Yup, I’d stay away from Novell’s Linux. The lines seem to be converging near where Microsoft attempts to become the top Linux reseller. At least the lines are near enough to there to keep one’s guard up.

    I would not consider Opensuse until some time after it had forked. Other people might, but I don’t like to contribute 3 mL (or more) to giving Microsoft any sort of added advantage [1 or 2 is OK].

    This is no loss to me because there are so many other distros and many more to get developed. Contribute to distros you want to succeed and be tops rather than to those you don’t. Using is contributing. We have choice in Linuxland. Promote distro foundations that don’t give monopolies extra gain or traction.

    I actually don’t worry much about distros nowadays because I expect to start cranking new distros (not by myself) through a system that hopefully will keep the distros related. This is hobby talk: something that I gain from just from attempting. It isn’t a pre-announcement of a product or anything that is likely to be of interest to most other people at this point in time. I mention it to give some more insight into the opinions I am sharing.

    >> Do you realise that XenSource is one contributor amongst many (IBM, Red Hat, et. al.)?

    This could speak well for the future development of the patch if the total contributions outside Xen are significant. Who owns the copyrights? If it’s distributed then this was not much of any issue anyway. In which case, the forking is not applicable to the Xen project.

    BTW, I think you were suggesting through the earlier quoted text that Xen owns most of the code, right? In any case, new code copyrights don’t need to be donated to Microsoft or to its strong partners.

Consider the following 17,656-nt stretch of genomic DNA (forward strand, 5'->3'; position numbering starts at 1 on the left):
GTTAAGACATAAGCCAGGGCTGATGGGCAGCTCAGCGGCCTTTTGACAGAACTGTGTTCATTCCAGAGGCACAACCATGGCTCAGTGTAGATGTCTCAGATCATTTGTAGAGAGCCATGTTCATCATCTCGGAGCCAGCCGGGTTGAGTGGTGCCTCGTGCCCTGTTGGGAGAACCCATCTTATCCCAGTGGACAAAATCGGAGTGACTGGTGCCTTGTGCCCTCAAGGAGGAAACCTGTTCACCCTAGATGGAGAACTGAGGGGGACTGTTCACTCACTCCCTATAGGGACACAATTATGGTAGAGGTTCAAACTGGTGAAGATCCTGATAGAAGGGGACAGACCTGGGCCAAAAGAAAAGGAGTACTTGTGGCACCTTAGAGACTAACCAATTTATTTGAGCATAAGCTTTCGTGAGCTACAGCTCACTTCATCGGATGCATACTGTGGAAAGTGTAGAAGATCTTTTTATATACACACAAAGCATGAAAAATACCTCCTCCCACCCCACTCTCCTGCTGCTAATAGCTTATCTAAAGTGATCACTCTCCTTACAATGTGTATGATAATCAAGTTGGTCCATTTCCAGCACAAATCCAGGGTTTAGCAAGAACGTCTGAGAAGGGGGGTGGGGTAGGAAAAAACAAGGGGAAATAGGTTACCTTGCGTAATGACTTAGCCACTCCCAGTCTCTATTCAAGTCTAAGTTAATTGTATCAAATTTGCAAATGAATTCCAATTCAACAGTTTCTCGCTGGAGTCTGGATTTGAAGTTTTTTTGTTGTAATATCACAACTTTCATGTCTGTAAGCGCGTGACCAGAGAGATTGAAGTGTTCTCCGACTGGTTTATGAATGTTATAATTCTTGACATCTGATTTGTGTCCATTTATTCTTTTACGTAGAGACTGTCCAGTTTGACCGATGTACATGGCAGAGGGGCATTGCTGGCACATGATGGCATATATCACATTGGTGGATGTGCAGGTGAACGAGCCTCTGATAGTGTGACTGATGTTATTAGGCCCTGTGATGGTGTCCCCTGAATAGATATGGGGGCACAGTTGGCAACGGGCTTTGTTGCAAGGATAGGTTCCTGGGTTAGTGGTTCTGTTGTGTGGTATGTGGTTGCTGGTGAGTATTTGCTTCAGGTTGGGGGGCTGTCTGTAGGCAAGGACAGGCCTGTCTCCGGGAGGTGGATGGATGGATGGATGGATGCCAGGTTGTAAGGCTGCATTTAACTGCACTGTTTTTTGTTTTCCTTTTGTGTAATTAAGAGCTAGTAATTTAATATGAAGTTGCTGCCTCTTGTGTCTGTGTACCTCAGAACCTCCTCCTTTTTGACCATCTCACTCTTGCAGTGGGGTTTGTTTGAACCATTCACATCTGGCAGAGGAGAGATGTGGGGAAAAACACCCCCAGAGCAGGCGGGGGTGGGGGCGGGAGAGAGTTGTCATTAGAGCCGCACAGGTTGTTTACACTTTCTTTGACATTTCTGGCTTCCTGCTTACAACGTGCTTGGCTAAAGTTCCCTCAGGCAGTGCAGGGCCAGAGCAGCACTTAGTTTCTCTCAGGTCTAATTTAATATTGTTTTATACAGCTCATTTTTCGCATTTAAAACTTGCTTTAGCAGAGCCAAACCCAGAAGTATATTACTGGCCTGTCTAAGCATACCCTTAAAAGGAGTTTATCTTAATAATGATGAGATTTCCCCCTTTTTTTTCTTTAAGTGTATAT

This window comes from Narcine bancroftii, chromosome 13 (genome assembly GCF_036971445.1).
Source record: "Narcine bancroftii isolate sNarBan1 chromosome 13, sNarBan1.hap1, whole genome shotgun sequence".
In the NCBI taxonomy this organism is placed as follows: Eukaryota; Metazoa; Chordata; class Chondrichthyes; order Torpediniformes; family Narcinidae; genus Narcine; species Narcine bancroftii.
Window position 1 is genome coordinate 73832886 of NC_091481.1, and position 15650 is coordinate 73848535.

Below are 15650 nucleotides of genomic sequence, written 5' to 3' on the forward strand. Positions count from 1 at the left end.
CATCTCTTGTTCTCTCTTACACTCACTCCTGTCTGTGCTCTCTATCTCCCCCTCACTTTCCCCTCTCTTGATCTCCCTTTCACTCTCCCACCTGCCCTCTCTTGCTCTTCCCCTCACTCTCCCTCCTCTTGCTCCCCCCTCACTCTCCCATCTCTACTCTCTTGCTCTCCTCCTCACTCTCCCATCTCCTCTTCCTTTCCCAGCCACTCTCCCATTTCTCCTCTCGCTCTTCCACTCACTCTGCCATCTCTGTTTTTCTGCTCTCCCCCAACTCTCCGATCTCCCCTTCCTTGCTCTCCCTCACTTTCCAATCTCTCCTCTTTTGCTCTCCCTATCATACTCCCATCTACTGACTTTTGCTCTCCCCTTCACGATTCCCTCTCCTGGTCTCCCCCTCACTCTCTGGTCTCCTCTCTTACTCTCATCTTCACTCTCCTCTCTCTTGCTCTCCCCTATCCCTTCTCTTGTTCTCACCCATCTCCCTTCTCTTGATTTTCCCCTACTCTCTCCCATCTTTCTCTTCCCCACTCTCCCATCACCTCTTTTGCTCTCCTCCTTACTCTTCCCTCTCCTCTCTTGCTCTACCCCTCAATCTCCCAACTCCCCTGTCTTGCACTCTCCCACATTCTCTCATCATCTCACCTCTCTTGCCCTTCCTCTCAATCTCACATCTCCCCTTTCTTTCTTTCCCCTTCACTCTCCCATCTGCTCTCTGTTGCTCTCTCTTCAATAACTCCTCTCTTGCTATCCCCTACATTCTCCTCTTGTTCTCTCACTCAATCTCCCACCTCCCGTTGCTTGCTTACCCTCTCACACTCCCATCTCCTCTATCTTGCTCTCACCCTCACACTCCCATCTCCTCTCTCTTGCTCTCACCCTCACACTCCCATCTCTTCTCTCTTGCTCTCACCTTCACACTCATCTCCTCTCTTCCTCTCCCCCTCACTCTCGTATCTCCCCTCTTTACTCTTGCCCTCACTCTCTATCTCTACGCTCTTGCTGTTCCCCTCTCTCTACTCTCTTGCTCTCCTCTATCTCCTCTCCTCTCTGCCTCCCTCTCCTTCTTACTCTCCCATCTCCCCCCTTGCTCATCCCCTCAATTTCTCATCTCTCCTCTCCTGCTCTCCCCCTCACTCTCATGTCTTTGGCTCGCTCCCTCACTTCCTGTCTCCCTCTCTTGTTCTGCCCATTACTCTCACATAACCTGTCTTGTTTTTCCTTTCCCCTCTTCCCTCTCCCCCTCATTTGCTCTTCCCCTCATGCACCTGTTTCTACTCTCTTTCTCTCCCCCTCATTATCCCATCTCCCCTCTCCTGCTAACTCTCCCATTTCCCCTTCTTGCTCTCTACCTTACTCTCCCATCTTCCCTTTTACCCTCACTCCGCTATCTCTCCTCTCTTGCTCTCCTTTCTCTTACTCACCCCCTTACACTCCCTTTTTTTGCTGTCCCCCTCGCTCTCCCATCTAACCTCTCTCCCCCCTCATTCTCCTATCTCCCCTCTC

Whenever possible it’s good to keep a distance from Microsoft, as this makes it less likely that they can have their cake and eat it. They’d move to leverage their monopolies so as to be able to manage outsiders (do our job for us) while we couldn’t do theirs.. displace others while maintaining their unique indispensable position.

  42. Roy Schestowitz said,

    September 14, 2008 at 4:40 pm

    Gravatar

    I’m seeing some more details in CW (IDG):

    http://blogs.computerworld.com/that_microsoft_buying_citrix_rumor_pops_up_again

    ‘Citrix did not reply to a request for comment. Microsoft’s no-comment comment? “Microsoft and Citrix have been partners for 18 years and the partnership has proven to be valuable to us, customers and the channel. We won’t comment on rumors or speculation,” wrote Patrick O’Rourke, group product manager for core infrastructure marketing in Microsoft’s server & tools business.’

    [...]

    ‘Actually, and here’s the second point, Microsoft had a stake in Citrix going way back. Between 1991 and 1995, Microsoft put in a total of $2.4 million in Citrix, taking 6% to 7% of the company. ‘

  43. AlexH said,

    September 14, 2008 at 6:30 pm

    Gravatar

    @Jose: you took a while, but you got there eventually :D

    Who owns the copyrights? If it’s distributed then this was not much of any issue anyway. In which case, the forking is not applicable to the Xen project.

    This is precisely why I asked if you’d looked at the source code. If you look, you’ll see that the copyright is mostly owned by the likes of Intel, HP, IBM, Red Hat, and of course the various contributors to Linux.

    There is no need to fork, no danger to Xen, and the whole thing is just a load of FUD thrown up by this site.

  44. Jose_X said,

    September 14, 2008 at 7:41 pm

    Gravatar

    >> There is no need to fork, no danger to Xen, and the whole thing is just a load of FUD thrown up by this site.

    Forking could be important in this case, my bad. It’s not an issue in terms of copyrights ownership, but, as I said, I wouldn’t want Microsoft or partners guiding the direction of the project.